This is ME, and maybe MY autism.

I find it annoying when people don’t do what they’re supposed to do. When they don’t follow rules, pay attention to road signs, adhere to their self-established schedule. When a box labeled “24 pieces” has only 23. Or when it has 25. When my lunch plate at the local Chinese restaurant looks NOTHING like the picture in the menu from which I ordered it.

This is ME, and maybe MY autism.

I like to talk about the things I like. Some things which might seem unusual to people who don’t know much about them. And when I get started talking, it is easy for me to lose track of time. And just. keep. talking. Regardless of whether the target of my talk is still paying attention, or not. Only if they begin snoring loudly might I finally pick up on the hint.

This is ME, and maybe MY autism.

When I do a task, I really NEED it to be done right. Whatever “right” means to me, at the time. So if you ask me to “straighten up” the network closet, don’t be surprised when, a week later, I’ve re-run all the cables neatly into rows, punched them down into tidy patch panels, accurately labeled them all, created a map and index of them, and published a laminated user guide to all the things in the closet. Also, don’t be surprised that there is still some clutter in there, because I was so intently focused on the network parts, that I didn’t even SEE that other stuff.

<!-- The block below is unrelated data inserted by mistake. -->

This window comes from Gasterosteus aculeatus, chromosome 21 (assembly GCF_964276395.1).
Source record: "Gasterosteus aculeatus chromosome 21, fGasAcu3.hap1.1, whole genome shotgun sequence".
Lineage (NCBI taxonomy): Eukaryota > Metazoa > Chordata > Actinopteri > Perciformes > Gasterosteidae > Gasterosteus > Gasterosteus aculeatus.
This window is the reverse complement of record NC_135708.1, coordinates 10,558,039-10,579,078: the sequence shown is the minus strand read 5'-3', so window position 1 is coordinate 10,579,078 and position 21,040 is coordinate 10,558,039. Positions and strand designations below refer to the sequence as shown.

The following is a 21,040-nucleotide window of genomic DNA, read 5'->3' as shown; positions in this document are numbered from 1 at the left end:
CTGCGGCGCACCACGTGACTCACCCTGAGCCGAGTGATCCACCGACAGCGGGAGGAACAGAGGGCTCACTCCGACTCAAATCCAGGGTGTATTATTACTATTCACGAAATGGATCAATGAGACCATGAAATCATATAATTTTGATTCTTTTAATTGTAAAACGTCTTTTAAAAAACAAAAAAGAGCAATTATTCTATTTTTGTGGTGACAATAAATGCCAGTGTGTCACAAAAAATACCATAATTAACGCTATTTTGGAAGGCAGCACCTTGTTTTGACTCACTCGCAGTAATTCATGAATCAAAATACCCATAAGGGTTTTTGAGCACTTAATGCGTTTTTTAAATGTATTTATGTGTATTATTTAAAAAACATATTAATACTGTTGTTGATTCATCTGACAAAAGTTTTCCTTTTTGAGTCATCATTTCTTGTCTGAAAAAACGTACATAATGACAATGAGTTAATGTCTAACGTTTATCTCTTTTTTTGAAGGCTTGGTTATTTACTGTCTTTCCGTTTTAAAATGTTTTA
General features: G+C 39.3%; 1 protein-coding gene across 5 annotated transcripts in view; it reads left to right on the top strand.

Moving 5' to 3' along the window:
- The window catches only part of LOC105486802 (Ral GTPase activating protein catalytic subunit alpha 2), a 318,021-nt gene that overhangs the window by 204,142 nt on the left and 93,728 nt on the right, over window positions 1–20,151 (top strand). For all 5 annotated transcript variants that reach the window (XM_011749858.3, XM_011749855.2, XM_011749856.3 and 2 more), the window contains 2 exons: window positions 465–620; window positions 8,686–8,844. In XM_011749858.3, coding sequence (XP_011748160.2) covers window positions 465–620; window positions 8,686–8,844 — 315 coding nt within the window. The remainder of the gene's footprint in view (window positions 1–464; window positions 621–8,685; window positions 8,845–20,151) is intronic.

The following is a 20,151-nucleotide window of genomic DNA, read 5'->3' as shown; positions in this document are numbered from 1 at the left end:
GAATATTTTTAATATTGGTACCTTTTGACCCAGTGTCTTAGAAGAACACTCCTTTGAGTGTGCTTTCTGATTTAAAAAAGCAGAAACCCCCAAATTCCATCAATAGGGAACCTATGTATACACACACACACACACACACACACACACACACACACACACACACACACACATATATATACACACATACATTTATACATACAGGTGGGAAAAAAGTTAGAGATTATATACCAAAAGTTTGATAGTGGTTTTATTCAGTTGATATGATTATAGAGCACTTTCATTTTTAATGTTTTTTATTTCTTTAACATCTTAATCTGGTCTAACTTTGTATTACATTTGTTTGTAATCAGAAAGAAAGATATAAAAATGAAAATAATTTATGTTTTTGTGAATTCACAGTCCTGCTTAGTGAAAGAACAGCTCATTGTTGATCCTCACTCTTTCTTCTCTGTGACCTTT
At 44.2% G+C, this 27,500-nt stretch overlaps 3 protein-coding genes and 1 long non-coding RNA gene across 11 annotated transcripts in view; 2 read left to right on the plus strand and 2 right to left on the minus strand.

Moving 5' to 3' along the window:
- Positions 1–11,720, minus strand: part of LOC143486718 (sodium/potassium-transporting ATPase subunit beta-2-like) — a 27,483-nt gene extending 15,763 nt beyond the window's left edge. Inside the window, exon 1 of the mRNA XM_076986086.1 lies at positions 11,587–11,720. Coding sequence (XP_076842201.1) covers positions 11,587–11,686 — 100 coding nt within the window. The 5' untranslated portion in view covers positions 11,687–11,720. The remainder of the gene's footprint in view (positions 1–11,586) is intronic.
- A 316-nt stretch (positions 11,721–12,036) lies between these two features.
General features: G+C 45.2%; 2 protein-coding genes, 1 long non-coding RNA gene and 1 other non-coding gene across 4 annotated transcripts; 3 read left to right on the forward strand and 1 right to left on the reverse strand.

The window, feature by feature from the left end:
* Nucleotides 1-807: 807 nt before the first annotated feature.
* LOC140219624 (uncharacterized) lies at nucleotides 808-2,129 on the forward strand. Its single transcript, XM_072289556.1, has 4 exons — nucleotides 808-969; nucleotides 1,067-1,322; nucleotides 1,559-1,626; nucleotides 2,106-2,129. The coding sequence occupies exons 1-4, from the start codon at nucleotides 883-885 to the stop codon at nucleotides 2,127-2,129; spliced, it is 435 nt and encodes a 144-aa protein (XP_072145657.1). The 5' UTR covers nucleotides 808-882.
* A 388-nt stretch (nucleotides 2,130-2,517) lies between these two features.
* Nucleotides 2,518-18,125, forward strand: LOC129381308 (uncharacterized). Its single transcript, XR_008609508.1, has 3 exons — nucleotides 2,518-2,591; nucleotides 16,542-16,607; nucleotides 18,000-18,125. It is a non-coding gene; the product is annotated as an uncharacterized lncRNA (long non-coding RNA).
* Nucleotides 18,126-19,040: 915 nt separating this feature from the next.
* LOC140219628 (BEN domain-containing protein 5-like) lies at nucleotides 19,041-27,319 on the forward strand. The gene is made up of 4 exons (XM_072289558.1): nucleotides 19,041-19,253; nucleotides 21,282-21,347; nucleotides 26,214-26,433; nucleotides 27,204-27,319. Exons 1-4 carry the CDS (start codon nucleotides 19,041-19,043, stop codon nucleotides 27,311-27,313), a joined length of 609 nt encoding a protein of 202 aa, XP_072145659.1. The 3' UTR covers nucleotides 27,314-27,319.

This is ME, and maybe MY autism.

So you see, I am a unique person… someone who has good times and bad, someone who is a father, a husband, an employee, a helper, a competitor, but who is also at times a loner, an outcast, an oddball, unlikeable, annoying. Just like everyone else in the world that we all share.

This is ME, my autistic self.


Autistics Speaking Day 2013 – Being Myself

For perhaps the first time in over forty years, I am being myself. I am taking a break. Pausing for a few hours, and just being me. Setting aside the exhausting work of trying to be the person that my allistic acquaintances expect me to be.

You see, I’m autistic.

I’m successful in my work, I’m the father of two wonderful children, and I am autistic.